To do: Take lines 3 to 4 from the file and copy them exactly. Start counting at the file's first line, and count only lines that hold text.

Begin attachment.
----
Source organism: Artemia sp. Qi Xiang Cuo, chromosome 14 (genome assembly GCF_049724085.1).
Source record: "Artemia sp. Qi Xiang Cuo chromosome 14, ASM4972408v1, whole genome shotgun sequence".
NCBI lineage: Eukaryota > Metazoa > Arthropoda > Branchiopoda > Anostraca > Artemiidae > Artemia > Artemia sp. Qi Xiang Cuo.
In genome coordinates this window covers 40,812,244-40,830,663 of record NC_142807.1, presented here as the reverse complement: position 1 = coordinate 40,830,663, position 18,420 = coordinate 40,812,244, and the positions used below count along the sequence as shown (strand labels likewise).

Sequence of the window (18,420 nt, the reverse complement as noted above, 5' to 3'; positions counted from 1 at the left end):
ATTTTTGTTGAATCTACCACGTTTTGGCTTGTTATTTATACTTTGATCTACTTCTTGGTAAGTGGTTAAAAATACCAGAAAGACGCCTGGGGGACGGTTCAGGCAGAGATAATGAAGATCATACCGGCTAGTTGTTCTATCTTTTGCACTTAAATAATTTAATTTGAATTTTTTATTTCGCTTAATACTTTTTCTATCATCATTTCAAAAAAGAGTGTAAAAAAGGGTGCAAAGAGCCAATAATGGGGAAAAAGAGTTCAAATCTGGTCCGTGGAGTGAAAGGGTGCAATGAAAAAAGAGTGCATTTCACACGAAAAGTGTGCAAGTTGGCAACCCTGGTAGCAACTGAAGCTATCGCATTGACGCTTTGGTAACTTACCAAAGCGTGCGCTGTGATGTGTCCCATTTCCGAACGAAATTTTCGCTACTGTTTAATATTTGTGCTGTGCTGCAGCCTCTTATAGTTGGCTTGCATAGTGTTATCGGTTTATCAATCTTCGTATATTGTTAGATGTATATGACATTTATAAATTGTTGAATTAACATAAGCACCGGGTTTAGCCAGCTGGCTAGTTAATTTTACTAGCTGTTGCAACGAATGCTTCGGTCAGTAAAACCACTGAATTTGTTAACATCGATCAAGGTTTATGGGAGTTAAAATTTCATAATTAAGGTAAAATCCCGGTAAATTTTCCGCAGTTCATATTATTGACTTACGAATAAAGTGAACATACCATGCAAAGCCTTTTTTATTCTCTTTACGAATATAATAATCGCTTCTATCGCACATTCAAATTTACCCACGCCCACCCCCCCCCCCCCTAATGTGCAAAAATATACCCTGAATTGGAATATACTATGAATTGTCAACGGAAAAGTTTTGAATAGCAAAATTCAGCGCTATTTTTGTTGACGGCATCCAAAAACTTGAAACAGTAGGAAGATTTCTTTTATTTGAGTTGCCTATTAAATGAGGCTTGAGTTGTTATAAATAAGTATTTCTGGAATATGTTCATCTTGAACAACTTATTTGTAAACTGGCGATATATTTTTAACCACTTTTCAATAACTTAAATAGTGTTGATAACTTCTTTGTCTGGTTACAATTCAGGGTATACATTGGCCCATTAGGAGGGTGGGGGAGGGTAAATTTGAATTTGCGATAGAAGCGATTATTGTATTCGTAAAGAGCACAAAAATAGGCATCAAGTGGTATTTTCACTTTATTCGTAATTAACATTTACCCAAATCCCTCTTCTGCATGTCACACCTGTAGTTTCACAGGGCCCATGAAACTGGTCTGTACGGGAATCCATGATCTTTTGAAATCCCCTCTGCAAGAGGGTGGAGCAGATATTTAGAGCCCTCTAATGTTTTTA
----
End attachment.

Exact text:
NCBI lineage: Eukaryota > Metazoa > Arthropoda > Branchiopoda > Anostraca > Artemiidae > Artemia > Artemia sp. Qi Xiang Cuo.
In genome coordinates this window covers 40,812,244-40,830,663 of record NC_142807.1, presented here as the reverse complement: position 1 = coordinate 40,830,663, position 18,420 = coordinate 40,812,244, and the positions used below count along the sequence as shown (strand labels likewise).